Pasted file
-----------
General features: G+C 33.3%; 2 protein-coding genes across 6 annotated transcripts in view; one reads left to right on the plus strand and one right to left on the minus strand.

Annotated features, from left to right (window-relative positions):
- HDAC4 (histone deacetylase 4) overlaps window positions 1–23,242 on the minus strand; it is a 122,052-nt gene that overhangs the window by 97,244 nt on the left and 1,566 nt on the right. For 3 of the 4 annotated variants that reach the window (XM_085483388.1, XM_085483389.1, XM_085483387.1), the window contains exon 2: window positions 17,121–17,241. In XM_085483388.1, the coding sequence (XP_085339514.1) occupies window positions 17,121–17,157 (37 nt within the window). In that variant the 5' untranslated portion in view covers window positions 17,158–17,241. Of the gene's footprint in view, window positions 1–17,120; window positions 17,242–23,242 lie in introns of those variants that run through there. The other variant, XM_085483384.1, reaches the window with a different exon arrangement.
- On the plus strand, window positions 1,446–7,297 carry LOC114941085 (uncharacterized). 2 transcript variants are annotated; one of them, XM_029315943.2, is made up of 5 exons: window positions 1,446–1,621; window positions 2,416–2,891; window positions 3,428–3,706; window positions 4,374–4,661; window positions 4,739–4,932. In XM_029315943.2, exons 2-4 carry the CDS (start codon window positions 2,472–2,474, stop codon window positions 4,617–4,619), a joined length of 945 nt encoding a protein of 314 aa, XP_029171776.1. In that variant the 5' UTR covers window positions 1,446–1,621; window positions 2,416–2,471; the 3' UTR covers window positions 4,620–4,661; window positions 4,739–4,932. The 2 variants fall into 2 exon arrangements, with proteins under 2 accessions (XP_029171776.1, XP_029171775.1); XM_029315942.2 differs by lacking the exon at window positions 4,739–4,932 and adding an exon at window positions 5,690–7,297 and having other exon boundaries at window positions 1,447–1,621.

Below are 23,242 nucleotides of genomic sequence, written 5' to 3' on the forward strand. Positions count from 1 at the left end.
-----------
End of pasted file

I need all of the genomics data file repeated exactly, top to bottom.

General features: G+C 33.3%; 2 protein-coding genes across 6 annotated transcripts in view; one reads left to right on the plus strand and one right to left on the minus strand.

Annotated features, from left to right (window-relative positions):
- HDAC4 (histone deacetylase 4) overlaps window positions 1–23,242 on the minus strand; it is a 122,052-nt gene that overhangs the window by 97,244 nt on the left and 1,566 nt on the right. For 3 of the 4 annotated variants that reach the window (XM_085483388.1, XM_085483389.1, XM_085483387.1), the window contains exon 2: window positions 17,121–17,241. In XM_085483388.1, the coding sequence (XP_085339514.1) occupies window positions 17,121–17,157 (37 nt within the window). In that variant the 5' untranslated portion in view covers window positions 17,158–17,241. Of the gene's footprint in view, window positions 1–17,120; window positions 17,242–23,242 lie in introns of those variants that run through there. The other variant, XM_085483384.1, reaches the window with a different exon arrangement.
- On the plus strand, window positions 1,446–7,297 carry LOC114941085 (uncharacterized). 2 transcript variants are annotated; one of them, XM_029315943.2, is made up of 5 exons: window positions 1,446–1,621; window positions 2,416–2,891; window positions 3,428–3,706; window positions 4,374–4,661; window positions 4,739–4,932. In XM_029315943.2, exons 2-4 carry the CDS (start codon window positions 2,472–2,474, stop codon window positions 4,617–4,619), a joined length of 945 nt encoding a protein of 314 aa, XP_029171776.1. In that variant the 5' UTR covers window positions 1,446–1,621; window positions 2,416–2,471; the 3' UTR covers window positions 4,620–4,661; window positions 4,739–4,932. The 2 variants fall into 2 exon arrangements, with proteins under 2 accessions (XP_029171776.1, XP_029171775.1); XM_029315942.2 differs by lacking the exon at window positions 4,739–4,932 and adding an exon at window positions 5,690–7,297 and having other exon boundaries at window positions 1,447–1,621.

Below are 23,242 nucleotides of genomic sequence, written 5' to 3' on the forward strand. Positions count from 1 at the left end.